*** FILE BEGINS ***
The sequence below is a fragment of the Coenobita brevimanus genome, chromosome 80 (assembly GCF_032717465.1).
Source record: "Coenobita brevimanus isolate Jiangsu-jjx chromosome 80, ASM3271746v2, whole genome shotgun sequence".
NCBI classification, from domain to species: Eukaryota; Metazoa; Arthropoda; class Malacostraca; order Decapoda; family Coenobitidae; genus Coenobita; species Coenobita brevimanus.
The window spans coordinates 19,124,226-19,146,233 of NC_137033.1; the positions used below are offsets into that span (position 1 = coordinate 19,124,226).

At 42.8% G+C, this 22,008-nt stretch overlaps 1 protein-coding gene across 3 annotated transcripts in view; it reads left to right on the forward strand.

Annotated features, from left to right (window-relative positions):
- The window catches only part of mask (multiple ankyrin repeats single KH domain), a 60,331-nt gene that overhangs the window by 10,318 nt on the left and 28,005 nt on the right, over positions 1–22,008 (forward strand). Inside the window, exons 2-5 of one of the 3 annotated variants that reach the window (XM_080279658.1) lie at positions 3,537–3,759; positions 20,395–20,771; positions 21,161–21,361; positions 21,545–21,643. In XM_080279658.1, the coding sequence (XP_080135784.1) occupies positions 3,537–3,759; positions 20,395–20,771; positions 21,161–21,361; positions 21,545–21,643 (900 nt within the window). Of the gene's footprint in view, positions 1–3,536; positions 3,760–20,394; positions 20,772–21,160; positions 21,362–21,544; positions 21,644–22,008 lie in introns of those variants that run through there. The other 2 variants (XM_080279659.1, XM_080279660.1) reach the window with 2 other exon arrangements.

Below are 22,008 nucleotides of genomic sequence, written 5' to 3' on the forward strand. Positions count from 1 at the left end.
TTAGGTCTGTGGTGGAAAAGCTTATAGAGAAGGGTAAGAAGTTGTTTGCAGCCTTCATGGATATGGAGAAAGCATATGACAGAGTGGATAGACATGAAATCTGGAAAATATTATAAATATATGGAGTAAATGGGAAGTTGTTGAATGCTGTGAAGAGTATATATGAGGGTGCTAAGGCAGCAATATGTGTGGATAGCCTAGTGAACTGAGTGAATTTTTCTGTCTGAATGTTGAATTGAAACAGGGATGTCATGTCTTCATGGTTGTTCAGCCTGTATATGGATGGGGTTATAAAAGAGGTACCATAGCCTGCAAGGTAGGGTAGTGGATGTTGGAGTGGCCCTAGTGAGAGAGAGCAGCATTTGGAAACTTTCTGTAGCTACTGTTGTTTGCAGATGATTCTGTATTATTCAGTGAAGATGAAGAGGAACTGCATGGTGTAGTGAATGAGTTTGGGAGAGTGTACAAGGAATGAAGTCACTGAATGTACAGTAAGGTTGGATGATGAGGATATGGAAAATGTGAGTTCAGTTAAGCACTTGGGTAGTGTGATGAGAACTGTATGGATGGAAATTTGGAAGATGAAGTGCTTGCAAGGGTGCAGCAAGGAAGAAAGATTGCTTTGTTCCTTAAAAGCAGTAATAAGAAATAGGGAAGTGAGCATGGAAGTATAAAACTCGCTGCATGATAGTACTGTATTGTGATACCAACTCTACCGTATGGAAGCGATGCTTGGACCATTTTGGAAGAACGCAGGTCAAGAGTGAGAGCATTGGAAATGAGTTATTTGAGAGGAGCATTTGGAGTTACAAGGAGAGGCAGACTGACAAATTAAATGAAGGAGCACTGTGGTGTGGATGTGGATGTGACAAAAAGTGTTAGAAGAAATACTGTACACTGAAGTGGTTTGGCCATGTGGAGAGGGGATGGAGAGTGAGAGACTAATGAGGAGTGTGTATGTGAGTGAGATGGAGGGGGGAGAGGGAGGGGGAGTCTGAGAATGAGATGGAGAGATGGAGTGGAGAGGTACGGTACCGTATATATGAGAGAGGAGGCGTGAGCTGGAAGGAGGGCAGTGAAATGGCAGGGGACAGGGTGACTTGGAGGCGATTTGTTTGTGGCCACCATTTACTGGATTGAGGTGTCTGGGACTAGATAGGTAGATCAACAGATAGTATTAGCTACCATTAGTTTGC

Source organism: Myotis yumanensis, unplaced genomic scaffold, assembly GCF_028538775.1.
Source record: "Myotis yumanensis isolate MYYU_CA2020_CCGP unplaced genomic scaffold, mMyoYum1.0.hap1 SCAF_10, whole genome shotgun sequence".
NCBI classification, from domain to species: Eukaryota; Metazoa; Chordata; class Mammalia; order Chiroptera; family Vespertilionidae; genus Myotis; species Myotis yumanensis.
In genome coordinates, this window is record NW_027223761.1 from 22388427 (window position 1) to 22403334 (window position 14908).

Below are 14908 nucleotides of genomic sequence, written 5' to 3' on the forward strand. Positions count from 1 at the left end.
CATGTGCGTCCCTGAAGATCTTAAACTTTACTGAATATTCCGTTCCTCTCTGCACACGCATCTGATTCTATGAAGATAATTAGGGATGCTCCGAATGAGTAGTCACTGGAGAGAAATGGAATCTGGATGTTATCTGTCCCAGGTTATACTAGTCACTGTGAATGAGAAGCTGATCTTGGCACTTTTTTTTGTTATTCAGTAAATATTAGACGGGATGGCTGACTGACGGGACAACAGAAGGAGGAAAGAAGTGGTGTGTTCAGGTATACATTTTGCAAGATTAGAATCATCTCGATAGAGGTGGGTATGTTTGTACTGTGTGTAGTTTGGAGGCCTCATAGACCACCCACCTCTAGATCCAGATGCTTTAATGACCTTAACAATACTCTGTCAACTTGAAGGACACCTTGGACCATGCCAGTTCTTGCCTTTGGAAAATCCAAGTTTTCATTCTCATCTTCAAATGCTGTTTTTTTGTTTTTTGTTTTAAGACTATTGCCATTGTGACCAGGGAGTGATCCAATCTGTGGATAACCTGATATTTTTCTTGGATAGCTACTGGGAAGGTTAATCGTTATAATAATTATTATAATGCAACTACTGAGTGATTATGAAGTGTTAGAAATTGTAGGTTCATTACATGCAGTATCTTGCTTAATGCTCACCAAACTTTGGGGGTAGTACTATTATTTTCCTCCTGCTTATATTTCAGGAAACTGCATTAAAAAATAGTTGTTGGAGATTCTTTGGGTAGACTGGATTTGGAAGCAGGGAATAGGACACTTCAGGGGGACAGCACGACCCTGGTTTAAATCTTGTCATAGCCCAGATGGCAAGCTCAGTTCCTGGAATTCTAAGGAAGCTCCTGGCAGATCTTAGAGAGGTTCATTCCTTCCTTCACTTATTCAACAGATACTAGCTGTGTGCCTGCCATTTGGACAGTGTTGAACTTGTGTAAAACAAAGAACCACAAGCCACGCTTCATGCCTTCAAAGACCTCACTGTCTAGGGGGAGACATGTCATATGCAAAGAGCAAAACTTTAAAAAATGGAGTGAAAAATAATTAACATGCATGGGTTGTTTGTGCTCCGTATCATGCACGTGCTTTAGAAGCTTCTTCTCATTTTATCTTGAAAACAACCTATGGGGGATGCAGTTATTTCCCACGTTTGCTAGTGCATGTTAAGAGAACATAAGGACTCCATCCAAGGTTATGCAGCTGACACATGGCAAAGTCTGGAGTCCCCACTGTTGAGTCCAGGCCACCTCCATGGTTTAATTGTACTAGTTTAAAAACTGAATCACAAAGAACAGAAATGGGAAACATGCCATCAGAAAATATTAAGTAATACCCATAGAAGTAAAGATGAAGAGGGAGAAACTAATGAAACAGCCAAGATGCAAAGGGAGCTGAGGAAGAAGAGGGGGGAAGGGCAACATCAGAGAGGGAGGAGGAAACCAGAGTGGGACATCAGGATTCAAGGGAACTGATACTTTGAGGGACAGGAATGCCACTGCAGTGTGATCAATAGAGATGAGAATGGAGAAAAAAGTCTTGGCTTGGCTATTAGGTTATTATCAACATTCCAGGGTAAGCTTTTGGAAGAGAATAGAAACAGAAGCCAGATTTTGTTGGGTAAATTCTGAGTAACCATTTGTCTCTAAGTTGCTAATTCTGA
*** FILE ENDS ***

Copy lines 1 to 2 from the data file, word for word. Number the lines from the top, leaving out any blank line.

The sequence below is a fragment of the Coenobita brevimanus genome, chromosome 80 (assembly GCF_032717465.1).
Source record: "Coenobita brevimanus isolate Jiangsu-jjx chromosome 80, ASM3271746v2, whole genome shotgun sequence".